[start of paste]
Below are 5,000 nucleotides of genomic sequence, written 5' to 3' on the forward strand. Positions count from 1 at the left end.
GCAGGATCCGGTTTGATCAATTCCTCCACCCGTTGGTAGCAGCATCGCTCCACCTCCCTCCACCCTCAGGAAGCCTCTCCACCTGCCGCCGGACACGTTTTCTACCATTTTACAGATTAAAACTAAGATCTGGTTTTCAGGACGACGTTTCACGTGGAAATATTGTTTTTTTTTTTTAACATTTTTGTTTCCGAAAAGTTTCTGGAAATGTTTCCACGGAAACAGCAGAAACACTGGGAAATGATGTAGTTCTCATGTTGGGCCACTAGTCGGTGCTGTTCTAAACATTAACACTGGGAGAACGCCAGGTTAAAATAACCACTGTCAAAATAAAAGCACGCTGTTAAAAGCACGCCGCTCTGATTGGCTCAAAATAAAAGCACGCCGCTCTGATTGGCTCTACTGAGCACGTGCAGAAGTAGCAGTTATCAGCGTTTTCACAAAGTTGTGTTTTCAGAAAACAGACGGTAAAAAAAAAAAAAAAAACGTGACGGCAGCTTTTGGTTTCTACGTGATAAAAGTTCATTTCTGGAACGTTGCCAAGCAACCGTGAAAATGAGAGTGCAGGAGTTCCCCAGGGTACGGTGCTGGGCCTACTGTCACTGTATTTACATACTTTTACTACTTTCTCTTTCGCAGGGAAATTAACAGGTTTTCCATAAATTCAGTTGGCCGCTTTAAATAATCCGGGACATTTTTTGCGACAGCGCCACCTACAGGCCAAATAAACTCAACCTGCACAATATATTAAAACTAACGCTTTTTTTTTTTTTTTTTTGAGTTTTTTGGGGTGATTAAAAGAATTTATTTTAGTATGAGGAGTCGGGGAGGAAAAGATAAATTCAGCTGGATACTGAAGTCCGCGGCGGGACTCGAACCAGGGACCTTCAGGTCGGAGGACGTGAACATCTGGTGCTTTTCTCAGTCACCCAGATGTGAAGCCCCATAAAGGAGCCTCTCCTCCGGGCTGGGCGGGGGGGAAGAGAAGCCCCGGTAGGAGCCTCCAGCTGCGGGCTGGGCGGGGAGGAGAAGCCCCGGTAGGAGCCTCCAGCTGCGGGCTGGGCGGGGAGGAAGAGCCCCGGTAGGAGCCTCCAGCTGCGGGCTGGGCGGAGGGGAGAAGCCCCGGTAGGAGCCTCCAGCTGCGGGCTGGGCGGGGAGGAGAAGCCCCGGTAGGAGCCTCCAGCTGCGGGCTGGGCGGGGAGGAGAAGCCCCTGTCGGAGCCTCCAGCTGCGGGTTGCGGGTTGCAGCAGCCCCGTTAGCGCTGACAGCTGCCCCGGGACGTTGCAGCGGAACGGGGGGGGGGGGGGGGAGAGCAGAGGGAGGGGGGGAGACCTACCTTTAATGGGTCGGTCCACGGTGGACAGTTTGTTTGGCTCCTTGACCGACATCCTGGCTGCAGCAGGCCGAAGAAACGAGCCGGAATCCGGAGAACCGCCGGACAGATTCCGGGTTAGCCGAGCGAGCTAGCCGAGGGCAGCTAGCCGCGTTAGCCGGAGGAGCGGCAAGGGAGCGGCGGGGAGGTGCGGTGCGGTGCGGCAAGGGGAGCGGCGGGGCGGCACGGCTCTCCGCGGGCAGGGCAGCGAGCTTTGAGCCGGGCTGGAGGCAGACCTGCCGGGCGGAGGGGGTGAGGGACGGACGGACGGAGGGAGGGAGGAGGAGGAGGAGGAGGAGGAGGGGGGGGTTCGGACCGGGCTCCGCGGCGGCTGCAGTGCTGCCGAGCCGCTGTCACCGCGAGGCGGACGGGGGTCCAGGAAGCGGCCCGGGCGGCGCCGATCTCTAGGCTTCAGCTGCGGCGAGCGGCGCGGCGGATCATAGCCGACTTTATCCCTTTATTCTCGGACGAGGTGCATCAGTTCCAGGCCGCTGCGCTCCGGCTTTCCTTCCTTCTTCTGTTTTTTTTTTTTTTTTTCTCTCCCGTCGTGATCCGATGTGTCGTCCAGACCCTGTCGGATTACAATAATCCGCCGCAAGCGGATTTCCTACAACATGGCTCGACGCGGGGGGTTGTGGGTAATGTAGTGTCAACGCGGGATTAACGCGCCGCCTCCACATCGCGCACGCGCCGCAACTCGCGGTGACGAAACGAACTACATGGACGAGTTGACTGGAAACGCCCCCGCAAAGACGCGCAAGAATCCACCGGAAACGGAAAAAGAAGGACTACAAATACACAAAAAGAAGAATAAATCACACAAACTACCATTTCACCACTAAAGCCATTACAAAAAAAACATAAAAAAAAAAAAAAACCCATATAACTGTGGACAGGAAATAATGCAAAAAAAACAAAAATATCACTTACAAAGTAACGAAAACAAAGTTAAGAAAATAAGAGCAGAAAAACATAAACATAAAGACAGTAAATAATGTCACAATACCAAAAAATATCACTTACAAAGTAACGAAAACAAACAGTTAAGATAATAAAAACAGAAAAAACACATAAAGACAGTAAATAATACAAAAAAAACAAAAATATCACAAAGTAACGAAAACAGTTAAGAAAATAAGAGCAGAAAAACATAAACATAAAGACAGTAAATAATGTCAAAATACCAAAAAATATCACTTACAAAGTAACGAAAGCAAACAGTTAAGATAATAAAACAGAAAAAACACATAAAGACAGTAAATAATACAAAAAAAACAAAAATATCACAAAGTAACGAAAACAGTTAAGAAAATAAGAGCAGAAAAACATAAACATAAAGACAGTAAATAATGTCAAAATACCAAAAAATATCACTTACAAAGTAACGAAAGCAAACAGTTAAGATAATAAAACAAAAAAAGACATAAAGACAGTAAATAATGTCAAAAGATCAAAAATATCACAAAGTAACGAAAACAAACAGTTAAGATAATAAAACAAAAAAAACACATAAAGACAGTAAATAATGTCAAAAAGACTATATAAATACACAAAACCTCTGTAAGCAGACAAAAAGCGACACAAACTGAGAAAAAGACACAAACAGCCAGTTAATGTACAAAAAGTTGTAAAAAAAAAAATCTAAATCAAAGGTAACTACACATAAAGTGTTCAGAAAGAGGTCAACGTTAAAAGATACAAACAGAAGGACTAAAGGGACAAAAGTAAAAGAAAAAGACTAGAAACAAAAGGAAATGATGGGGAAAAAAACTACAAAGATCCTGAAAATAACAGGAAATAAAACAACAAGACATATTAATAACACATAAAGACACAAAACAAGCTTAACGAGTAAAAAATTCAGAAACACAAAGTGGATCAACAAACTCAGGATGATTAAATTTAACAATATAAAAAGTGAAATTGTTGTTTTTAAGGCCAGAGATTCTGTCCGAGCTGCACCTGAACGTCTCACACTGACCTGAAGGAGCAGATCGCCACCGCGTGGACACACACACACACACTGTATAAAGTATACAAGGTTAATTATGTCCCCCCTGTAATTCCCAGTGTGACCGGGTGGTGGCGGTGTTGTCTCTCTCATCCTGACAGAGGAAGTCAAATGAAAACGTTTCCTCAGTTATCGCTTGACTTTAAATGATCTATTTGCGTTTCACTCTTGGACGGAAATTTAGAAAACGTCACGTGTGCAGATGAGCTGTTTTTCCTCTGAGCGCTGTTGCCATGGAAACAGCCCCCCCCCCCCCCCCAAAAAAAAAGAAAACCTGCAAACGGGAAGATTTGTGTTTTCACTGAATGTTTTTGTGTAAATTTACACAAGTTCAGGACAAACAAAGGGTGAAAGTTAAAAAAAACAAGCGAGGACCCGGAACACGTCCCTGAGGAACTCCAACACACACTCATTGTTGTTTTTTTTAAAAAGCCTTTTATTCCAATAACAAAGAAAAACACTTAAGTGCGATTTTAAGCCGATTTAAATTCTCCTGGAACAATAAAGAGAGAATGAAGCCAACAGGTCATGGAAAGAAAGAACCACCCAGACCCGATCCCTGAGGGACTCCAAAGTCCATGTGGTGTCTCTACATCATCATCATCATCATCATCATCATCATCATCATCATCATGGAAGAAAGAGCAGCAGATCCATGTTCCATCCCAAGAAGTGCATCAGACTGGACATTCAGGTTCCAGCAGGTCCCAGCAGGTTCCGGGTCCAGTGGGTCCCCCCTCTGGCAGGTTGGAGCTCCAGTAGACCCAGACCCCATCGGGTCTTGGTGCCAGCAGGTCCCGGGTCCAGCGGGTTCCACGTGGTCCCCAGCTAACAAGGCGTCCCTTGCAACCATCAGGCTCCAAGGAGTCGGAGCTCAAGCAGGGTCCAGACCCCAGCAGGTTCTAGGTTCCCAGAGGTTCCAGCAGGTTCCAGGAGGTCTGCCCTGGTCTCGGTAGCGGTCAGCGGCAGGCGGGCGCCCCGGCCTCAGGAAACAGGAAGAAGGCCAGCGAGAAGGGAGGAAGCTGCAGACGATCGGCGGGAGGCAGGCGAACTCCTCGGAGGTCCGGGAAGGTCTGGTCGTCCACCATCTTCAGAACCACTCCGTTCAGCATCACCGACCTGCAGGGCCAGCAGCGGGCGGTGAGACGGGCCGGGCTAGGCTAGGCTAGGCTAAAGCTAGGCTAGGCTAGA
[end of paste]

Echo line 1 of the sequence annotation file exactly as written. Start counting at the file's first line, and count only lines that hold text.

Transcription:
Below are 5,000 nucleotides of genomic sequence, written 5' to 3' on the forward strand. Positions count from 1 at the left end.